Charade DeTomaso 926R Was The Supercar Of Daihatsu

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Almost everyone buys the Anda charade for their B16 or 4EFTE endeavors and square eyed Daihatsu Charade and its later facelift model remains in vain with little or no gratitude of how much a beast of a car it was. Folks down here have gone wild with the Anda Charade so much that it has raised Anda’s price a little bit owing to the swaps guys do to make it a pocket rocket for the straight lines. But Daihatsu was crazy and passionate too but they weren’t aiming for straight lines, they wanted fast cornering abilities for the terrain which gave birth to the famous quote, ‘Motorsports is dangerous’, the Group B rally.

After acquiring Innocenti from Leyland, DeTomaso continued the production of Innocenti’s hot hatch; Innocenti Mini which became known as Innocenti DeTomaso which was updated with bigger engine and plastic bumpers. In 1982 DeTomaso started to look around for a new engine supplier due to the supply crisis with Leyland and eventually swapped its Mini engine and chassis with G11 Daihatsu Charade chassis and engine which included the CB60 SOHC 3 Cyl. turbo engine. Together by combing Japanese engineering with Italian hot hatch style gave Innocenti Turbo DeTomaso.

That’s how Daihatsu began dating with the Italian hot hatch, but Daihatsu wanted more. Just an year later, Daihatsu brought out its original Charade turbo but with improved interior and exterior to match with the Innocenti De Tomaso Turbo. At that time in Japan, there was high demand for foreign things. The Actual Daihatsu 926 Turbo wasn’t called as a De Tomaso Turbo but it was the 1984 Daihatsu Charade DeTomaso 926 Turbo which was honored with having the DeTomaso tag with it which was to become what AMG is for Mercedes and M is to BMW. The DeTomaso 926 Turbo was prepared as the homologation model for the group B rally with a slightly smaller engine with decreased capacity from 993cc to 926cc to fit in the sub 13000cc group B regulations. Only 200 of these were produced.

Only a year later in 1985, Daihatsu showcased a homologation special at the Tokyo Auto show which attracted the crowd to its booth like fire is attracted to gas or anything. To even this day it does not age to me, provided I find one, I will buy one instantly. It was the Charade DeTomaso 926R with a mid-engine layout powering the rear wheels; wide body kit was installed through out with air-ducts to provide air to engine sitting behind the driver seat. Power output was improved over its precursors with the help of ECU tuning and boost increase taking it from 85HP to 120HP, even that was pretty much enough for the 800KG hatch back. Its engine, CB70 was mated with a manual 5-Speed transmission which drove the rear wheels through a mechanical limited slip differential. Double wishbone suspension at all four corners with coil over type spring and damper set up gave the 926R handling to match its rivals. The CB70 Turbo engine was all the same engine which came in the 1987 Charade(Chassis name: G100).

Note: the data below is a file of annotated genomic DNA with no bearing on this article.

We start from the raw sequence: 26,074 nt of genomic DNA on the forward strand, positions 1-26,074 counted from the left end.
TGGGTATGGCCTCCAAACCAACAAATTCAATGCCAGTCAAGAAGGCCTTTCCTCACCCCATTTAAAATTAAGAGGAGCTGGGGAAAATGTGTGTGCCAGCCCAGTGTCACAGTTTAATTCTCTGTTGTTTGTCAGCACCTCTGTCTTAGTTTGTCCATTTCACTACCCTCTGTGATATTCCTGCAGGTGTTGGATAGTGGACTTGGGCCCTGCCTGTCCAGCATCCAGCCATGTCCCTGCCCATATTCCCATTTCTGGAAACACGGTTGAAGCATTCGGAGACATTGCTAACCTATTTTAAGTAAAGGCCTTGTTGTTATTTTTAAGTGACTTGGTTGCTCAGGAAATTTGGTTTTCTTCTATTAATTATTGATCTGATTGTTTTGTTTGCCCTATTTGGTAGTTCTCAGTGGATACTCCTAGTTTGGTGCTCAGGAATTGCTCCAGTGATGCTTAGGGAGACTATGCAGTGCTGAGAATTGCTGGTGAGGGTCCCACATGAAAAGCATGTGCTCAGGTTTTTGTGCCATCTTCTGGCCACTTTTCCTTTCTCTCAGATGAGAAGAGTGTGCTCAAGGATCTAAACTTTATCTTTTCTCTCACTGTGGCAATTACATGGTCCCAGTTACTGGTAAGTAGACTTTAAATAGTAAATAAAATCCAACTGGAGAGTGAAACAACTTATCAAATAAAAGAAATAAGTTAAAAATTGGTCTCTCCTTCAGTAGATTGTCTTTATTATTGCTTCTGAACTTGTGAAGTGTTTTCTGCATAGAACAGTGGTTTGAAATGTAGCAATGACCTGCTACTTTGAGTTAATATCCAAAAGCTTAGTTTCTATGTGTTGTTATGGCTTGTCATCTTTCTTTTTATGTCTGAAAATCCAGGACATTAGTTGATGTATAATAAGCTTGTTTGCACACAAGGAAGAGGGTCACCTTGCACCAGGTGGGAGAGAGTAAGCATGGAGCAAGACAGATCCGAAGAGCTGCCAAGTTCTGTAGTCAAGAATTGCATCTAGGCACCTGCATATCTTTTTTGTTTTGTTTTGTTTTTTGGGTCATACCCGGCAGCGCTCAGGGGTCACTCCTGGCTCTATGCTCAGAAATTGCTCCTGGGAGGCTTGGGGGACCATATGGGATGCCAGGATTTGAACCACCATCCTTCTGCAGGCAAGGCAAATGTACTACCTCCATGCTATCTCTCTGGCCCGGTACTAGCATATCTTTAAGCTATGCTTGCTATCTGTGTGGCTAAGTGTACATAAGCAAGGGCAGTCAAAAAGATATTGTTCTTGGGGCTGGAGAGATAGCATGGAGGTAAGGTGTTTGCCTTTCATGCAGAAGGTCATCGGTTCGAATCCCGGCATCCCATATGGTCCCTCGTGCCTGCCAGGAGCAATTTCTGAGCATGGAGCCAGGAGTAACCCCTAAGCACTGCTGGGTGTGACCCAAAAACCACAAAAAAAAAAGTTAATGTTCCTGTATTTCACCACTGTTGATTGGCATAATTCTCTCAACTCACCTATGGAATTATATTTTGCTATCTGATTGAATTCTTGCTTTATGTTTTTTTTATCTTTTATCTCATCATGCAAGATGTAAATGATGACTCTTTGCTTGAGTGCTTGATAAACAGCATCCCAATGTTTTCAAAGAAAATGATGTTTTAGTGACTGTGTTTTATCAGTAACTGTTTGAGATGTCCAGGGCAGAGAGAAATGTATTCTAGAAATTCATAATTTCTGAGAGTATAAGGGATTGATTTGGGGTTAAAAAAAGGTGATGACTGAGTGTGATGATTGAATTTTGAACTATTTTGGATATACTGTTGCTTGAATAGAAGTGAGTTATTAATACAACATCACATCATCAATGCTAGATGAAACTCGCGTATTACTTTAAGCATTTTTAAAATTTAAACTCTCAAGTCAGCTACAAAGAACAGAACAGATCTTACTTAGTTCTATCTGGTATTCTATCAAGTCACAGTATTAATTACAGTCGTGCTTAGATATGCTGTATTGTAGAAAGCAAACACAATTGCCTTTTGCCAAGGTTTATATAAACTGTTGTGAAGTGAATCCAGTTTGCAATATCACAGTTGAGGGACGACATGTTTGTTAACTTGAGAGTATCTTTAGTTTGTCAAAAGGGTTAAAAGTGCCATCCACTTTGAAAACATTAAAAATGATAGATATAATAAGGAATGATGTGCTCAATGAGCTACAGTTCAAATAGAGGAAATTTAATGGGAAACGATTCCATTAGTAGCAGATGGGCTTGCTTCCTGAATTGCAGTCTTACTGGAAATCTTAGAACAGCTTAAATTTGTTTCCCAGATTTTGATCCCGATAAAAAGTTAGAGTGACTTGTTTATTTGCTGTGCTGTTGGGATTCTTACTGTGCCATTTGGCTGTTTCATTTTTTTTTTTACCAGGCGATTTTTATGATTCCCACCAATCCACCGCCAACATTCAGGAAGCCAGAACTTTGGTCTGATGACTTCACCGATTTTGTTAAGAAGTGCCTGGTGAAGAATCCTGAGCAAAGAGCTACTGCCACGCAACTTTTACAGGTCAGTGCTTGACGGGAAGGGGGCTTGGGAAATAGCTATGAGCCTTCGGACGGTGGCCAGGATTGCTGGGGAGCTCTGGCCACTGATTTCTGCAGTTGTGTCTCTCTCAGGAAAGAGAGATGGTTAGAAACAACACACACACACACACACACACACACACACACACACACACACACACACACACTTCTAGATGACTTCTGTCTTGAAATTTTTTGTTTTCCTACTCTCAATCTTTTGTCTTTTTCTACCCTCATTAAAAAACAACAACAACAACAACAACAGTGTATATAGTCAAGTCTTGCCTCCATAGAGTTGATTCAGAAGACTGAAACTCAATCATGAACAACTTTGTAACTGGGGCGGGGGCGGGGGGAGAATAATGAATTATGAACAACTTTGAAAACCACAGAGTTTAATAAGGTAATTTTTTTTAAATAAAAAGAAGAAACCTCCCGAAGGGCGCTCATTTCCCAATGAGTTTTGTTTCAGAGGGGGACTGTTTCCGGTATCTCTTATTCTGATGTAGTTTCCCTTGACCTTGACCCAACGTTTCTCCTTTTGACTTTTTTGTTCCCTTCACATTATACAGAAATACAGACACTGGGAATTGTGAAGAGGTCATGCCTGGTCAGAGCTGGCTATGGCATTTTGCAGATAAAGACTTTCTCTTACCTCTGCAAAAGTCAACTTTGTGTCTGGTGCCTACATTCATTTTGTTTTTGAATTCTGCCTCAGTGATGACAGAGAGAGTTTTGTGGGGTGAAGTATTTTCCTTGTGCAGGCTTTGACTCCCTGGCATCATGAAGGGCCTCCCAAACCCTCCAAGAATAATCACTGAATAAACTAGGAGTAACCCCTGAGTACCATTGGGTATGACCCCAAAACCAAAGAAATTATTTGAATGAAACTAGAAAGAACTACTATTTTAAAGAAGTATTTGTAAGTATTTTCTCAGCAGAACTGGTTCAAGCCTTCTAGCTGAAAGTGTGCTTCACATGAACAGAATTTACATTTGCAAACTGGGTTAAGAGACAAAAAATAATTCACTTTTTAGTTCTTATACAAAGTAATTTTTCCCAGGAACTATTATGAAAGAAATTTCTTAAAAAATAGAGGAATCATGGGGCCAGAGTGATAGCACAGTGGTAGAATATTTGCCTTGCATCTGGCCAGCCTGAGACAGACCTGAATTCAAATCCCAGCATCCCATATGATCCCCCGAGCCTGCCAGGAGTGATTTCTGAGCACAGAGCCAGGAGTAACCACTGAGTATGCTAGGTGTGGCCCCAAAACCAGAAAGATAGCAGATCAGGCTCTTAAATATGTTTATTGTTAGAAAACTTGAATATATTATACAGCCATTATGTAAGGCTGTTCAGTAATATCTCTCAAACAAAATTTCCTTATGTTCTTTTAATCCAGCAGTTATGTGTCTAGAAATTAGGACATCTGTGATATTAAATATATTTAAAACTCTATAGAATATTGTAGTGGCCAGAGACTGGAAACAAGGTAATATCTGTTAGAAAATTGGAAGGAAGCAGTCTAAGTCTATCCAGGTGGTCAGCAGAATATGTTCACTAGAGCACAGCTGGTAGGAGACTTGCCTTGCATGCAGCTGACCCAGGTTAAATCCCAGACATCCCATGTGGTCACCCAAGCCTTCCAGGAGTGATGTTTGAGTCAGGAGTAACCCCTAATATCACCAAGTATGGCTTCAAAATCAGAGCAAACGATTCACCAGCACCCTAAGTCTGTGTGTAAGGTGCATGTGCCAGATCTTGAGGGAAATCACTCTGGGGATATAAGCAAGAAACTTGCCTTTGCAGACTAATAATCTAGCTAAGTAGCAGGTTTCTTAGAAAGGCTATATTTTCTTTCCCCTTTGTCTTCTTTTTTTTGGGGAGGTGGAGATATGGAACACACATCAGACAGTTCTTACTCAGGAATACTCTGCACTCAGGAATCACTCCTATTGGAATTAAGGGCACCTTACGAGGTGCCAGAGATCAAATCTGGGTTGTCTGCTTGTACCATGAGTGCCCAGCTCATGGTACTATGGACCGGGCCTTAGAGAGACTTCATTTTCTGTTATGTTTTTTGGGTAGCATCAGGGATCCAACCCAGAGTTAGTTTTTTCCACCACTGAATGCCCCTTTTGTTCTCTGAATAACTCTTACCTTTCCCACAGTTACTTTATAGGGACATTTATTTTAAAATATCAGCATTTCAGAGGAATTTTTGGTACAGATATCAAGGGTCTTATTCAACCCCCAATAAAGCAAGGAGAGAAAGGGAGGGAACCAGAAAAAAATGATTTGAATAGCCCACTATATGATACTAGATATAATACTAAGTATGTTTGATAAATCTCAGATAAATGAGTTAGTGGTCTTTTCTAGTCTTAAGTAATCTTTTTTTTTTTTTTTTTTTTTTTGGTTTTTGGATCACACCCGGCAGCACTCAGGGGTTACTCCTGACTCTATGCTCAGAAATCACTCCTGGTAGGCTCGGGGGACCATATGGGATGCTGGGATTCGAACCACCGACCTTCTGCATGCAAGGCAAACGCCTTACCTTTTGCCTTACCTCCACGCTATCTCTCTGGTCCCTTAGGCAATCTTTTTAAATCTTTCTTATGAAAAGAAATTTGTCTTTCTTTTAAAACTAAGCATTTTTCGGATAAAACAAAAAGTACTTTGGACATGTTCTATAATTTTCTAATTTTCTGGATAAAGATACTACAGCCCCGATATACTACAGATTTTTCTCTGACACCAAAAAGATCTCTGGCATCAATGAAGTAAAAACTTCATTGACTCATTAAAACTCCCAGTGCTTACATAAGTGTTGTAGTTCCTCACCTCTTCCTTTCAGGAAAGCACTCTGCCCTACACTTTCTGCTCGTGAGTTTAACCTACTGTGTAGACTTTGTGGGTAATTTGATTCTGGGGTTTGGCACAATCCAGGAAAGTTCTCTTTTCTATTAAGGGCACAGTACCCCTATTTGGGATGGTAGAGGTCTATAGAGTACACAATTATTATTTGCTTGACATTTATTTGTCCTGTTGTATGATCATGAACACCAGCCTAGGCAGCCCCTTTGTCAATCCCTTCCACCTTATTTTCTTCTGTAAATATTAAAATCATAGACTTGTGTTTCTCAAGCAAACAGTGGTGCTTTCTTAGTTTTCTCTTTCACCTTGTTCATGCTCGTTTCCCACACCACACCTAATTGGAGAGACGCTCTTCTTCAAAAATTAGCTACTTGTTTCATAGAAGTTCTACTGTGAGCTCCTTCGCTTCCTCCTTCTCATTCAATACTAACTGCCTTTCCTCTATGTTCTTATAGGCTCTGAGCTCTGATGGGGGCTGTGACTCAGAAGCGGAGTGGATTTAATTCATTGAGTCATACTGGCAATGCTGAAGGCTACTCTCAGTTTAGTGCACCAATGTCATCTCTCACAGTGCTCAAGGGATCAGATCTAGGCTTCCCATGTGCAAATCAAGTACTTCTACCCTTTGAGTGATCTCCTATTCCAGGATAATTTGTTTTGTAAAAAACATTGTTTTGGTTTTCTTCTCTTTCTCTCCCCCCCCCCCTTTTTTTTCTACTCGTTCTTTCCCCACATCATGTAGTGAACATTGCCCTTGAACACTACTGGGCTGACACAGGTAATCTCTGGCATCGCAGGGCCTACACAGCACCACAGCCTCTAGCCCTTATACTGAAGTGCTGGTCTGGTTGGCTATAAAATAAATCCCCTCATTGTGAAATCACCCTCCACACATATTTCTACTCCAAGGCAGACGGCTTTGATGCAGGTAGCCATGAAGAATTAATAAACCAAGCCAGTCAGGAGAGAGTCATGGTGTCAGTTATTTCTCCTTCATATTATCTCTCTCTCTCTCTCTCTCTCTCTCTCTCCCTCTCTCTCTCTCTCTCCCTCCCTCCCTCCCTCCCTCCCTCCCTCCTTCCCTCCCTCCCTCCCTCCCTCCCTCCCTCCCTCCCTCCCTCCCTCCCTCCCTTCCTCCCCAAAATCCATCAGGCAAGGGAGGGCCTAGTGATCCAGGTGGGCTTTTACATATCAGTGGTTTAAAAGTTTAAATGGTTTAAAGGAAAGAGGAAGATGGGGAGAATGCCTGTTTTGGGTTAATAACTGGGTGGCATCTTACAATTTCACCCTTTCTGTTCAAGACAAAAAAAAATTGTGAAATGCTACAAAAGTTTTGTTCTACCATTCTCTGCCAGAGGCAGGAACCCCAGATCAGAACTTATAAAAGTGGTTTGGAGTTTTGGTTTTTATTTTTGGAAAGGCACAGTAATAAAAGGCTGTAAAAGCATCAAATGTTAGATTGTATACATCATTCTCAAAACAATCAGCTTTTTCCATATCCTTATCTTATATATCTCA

It was the regarded as Daihatsu’s very own supercar and journalist started to drew similarities between the Renault 5 but 926R’s fate remained unknown to Daihatsu as it moved toward selling it via various media presentations and test drive which all came out positive, great expectations were with the 926R owing to how much successful its predecessor was in WRC but it all went in vain when FIA decided to ban group B rally later the year after the fatalities that struck in early 1986, hence the 926R’s production run was cancelled and It could never see the show room.

There were a lot of 926 turbo’s and the 926 DeTomaso Turbos imported into Pakistan, but today, in Pakistan, sadly Anda Charade has the better image when it comes to sports or say straight line racing. Had they known what gave the Charade the hype it has today, I am quite sure few madmen would’ve performed the ultimate conversion down here; converting the 926 DeTomaso Turbo into a 926R, the addition or deletion of the single letter R is the biggest difference you’d ever see.

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